As an example of a digital signature, the RSA system uses prime factorization, as mentioned above, to keep the private key secure. In RSA, a private key is made by taking two large primes (2048 bits long) and publishing their product (N) as part of the public key, along with an unrelated number (e). Using the two primes, the key generator also calculates e's modular inverse (d), which is a unique number, and stores that as the private key. Since you need the two primes to calculate d, and the number N is so large that it is impossible to factor, you can give other people the public key (e, N) and still the private key (d, N) will stay a secret. A message m (remember, the message is converted from letters to a really big number) is then signed by taking the modular exponentiation c = m^d mod N, and anybody can check that you signed it because they can easily calculate m = c^e mod N (this is true because e and d are modular inverses).

Once you have an asymmetric cryptographic system like RSA, or elliptic curve cryptography (ECC) which is more complicated but the basic idea is the same, then you can create a cryptocurrency. This is as simple as each person having a key-pair, and people can sign messages, or transactions, like "move $1 from {Peter's key} to {John's key}" - signed by {Peter's key}. Then everybody can check to see that was, in fact, signed by Peter. And if Peter had $1, then it is subtracted from his account and added to John's.

In a centralized system, with one company keeping a ledger with all the accounts, that will be sufficient. But if you are running a world-wide, peer-to-peer system and you receive such a transaction, how do you know Peter did not just sign a transaction giving all his money to Rachel instead and give that transaction to everybody else? You could say whichever message is received first is valid, but it is hard to get people spread around the world to agree on things like the order of messages because somebody else could have seen the messages in a different order.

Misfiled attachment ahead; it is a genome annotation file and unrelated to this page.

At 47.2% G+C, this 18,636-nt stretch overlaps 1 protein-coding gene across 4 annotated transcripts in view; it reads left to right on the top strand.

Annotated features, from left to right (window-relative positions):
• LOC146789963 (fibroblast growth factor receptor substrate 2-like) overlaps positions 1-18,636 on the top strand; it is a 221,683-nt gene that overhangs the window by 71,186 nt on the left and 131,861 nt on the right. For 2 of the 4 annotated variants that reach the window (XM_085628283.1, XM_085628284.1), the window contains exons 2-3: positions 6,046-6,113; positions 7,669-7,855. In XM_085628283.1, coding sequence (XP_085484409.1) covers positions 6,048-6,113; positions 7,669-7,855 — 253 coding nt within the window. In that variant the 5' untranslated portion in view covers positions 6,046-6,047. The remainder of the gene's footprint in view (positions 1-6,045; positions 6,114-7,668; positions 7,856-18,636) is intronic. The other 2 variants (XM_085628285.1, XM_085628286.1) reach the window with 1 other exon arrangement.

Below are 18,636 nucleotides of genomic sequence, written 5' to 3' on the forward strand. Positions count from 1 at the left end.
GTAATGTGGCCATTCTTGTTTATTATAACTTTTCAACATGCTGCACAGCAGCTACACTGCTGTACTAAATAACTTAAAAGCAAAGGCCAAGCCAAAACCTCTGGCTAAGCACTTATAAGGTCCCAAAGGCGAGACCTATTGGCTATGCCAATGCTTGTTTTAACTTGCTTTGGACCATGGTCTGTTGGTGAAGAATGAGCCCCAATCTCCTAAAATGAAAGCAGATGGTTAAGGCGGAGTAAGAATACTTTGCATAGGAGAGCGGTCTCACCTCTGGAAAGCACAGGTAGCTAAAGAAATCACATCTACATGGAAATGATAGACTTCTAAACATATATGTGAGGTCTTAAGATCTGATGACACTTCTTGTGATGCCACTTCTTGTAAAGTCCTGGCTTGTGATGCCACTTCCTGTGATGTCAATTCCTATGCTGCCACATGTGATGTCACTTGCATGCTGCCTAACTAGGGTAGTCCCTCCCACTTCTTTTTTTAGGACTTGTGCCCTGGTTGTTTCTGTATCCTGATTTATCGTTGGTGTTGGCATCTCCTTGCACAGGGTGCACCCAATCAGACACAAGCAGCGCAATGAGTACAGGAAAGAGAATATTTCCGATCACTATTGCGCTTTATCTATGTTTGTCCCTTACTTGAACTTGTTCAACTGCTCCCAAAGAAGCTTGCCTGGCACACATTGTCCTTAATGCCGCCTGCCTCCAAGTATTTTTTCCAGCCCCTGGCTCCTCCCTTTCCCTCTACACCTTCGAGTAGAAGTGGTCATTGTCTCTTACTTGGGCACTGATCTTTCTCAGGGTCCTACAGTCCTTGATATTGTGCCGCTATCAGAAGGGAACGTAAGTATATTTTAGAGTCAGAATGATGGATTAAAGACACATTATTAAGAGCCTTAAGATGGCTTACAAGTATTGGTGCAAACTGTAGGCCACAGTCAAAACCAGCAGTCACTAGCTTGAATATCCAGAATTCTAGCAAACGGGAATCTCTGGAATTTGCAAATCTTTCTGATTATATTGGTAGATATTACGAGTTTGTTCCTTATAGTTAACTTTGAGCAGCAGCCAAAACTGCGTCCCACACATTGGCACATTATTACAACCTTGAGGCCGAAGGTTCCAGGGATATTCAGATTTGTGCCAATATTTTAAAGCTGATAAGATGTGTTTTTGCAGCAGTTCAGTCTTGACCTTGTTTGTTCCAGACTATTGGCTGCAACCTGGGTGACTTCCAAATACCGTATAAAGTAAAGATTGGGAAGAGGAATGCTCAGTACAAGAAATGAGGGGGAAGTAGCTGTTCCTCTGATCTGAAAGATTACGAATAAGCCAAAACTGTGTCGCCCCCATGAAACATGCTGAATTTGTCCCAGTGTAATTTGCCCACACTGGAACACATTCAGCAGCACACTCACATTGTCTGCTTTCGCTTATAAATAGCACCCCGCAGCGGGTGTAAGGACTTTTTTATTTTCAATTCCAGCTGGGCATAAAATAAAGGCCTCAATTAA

The innovation of Bitcoin was to introduce the idea of a "blockchain" to serve as a secure, trustable ledger for transactions of digital money. Anybody can create transactions to move their own money within the system, called bitcoins, and these are shared with all users. A block is created by collecting valid transactions together and also lists the previous block. Thus a chain of these blocks is created, and balances are updated based on the transactions that are included in the blocks. So if Peter, who has 1 bitcoin in his account, creates one transaction that says "move 1 to John", and another that says "move 1 to Rachel", the person who creates the block will only include the one they heard first, and everybody will update the accounts based on the transaction that ends up in the blockchain; the other transaction will then be rejected by everybody.

In systems like Bitcoin, the people who publish these blocks to the blockchain are sometimes called "miners" because of the particular way in which Bitcoin introduces new money into the system: Each block is created with a certain amount of new bitcoin (started as 50 per block, cuts in half every 4 years, now at 12.5), and people making transactions include a "fee" to get their transaction included, these all go to the one person who makes the block (so people doing the work to check that transactions are valid and making the blocks are rewarded with a supply of new money, like people who work in mines are rewarded with a supply of new gold).